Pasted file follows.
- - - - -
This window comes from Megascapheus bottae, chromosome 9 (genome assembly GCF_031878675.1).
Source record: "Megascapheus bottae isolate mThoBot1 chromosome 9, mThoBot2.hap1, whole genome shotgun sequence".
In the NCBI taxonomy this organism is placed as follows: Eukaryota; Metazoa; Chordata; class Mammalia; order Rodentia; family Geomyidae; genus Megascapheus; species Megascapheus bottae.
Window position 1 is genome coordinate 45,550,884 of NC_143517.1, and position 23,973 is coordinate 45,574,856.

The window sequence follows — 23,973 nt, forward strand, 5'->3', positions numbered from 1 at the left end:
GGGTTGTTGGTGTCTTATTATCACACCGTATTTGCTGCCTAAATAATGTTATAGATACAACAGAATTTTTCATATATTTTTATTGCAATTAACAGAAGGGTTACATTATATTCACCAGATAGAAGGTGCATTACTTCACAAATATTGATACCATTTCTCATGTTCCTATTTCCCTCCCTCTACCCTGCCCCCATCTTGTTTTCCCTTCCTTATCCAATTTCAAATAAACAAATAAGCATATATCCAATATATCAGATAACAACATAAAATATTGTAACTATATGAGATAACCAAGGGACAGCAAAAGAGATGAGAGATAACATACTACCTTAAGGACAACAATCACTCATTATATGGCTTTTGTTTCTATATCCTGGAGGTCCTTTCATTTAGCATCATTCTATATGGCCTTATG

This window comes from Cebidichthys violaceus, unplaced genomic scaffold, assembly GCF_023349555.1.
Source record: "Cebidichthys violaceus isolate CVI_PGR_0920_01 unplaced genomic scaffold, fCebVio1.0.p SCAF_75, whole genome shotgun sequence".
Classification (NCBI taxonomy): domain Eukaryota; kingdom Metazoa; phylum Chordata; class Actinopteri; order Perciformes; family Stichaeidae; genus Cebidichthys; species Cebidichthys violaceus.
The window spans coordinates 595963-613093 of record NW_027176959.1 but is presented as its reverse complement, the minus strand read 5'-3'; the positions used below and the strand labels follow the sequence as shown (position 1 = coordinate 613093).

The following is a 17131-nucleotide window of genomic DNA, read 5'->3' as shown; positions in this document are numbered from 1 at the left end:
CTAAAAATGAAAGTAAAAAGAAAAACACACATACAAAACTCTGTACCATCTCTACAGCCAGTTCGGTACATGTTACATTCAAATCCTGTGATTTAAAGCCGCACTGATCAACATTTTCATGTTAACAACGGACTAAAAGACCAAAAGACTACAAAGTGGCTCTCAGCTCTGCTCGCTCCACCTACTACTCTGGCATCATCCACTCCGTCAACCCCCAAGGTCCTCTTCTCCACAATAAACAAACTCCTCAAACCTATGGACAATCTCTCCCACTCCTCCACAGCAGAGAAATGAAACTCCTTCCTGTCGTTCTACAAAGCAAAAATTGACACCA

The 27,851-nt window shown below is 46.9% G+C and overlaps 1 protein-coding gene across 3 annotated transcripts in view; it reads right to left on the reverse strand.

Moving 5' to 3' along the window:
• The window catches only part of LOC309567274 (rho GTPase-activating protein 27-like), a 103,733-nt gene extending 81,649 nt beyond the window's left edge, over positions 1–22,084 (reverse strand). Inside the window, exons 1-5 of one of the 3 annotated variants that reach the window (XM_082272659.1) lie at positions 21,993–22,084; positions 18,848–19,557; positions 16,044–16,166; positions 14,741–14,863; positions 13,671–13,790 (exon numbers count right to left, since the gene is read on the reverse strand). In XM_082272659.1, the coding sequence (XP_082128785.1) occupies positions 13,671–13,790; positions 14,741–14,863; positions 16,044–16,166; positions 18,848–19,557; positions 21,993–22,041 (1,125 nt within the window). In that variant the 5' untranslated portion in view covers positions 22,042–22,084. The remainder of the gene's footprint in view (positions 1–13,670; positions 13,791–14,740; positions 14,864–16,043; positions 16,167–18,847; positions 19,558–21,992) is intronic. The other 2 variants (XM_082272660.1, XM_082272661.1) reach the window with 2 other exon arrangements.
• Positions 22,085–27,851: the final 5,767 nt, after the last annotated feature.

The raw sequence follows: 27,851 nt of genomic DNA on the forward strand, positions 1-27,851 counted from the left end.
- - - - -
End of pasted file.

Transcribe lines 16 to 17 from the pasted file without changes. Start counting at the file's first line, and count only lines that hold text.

• Positions 22,085–27,851: the final 5,767 nt, after the last annotated feature.

The raw sequence follows: 27,851 nt of genomic DNA on the forward strand, positions 1-27,851 counted from the left end.